A small percentage of the local community is comprised of Andean immigrants and mestizo settlers who lived within the territories of the community when it was officially founded in 1976. These residents now form an integral part of the community, although their customs vary somewhat from those of the Ese'eja. The community's principal activity is subsistence agriculture, and this is combined with a wide variety of complimentary activities such as Brazil nut gathering, hunting, fishing, and collecting a variety of useful forest resources. The Ese'eja Ecotourism Project is designed to introduce tourism in a manner compatible with the current Ese'eja way of life, while allowing for current generation of jobs and sustainable sources of income for the community from this economic alternative. Fundamental aspects of the ecotourism project include:
Training and participation of indigenous community members in all lodge positions.
Community participation in all aspects of project design, management, and operations.
Combining wildlife conservation, management, and research practices to develop local natural history attractions.
Permanent monitoring and evaluation of the economic, ecological, and social impacts of tourism on the area and community, which are discussed at communal workshops.
Enhancement, rescue and preservation of local indigenous cultural values.
The conservation and development of natural history attractions for guests staying at the Posada Amazonas lodge has spawned a number of wildlife conservation efforts, such as the following:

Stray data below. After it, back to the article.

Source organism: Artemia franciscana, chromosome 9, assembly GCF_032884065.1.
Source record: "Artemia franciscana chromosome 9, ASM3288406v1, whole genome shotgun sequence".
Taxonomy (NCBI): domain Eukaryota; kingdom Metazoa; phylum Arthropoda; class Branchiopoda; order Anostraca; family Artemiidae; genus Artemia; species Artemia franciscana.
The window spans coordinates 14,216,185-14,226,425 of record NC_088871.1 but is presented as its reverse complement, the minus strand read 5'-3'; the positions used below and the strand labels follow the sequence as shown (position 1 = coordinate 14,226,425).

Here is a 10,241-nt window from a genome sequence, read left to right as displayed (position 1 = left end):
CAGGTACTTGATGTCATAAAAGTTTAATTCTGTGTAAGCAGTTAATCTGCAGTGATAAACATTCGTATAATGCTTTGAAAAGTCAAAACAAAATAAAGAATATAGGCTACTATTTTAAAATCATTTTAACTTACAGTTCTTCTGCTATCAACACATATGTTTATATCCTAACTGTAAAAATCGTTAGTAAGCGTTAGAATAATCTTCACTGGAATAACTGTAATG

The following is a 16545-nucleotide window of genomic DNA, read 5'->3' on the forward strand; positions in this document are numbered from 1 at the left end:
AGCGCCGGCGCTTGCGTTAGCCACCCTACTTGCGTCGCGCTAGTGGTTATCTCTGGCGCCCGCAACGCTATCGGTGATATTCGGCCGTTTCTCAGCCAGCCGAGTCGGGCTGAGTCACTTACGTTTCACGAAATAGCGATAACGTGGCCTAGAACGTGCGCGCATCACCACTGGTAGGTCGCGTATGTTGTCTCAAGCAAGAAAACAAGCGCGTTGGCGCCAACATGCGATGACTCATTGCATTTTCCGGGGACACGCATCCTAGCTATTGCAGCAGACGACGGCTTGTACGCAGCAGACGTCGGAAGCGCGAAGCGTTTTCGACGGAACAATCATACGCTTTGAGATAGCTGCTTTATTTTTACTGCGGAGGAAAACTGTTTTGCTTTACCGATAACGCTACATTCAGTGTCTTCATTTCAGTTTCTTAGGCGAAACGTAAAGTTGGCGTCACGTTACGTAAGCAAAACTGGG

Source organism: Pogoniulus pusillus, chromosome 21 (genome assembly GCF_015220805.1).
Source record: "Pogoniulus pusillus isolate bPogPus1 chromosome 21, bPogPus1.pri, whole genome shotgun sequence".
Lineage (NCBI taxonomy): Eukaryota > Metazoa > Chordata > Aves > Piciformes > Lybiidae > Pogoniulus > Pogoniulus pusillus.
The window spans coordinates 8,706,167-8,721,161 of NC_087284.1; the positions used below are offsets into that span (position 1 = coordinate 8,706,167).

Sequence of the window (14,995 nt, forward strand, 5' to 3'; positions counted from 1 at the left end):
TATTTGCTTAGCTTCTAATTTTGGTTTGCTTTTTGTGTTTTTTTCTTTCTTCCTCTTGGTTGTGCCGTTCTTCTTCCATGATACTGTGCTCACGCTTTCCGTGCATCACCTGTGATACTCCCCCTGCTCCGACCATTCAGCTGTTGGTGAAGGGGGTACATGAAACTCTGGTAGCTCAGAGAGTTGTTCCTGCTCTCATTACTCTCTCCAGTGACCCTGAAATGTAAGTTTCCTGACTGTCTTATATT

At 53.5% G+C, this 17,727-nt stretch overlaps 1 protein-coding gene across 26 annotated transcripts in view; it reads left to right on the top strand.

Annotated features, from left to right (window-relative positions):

Harpy Eagle Nesting Sites. Two harpy eagle nests, one crested eagle nest, two ornate hawk eagle nests, and one king vulture nest have been located by community members within their territory. Although eagle activity has been reduced in the past year, the community continues to monitor the nests.
Giant River Otters. Another exciting wildlife species frequently seen in the oxbow lakes around Posada Amazonas are families of giant river otters. Visitors to Posada Amazonas can paddle a catamaran around Tres Chimbadas Lake to search for and observe these playful, gregarious six-foot long otters, the largest and most endangered of all otter species.
Parrot Clay Lick. Parrots and macaws are also common at Posada Amazonas. Less than 500 yards from the lodge there is a small parrot and macaw clay lick, which has less intensive activity than the large one at Tambopata Research Center, but where it is possible to see the same species perch to eat clay.
Mammal Clay Lick. It is possible to observe larger nocturnal mammals at one of three nearby mammal clay licks. The nearest one is located less than 15 minutes walking from the lodge, and is visited throughout the night by numerous larger mammals.
Rescue of Indigenous Cultural Values
The positive effects of the preservation of indigenous cultural values increase as the project matures. Traditional aspects of Ese'eja daily life which tourist can learn about include Ese'eja utilization of forest resources in everyday life. Cultural rescue workshops take place in which the community's elders demonstrate and discuss traditional practices and beliefs. The community determines which traditions and practices are to be integrated into the tourism project. The cultural rescue efforts and their integration into the Posadas Amazonas programs have produced a re-evaluation and strengthening of Ese'eja native traditions within the community.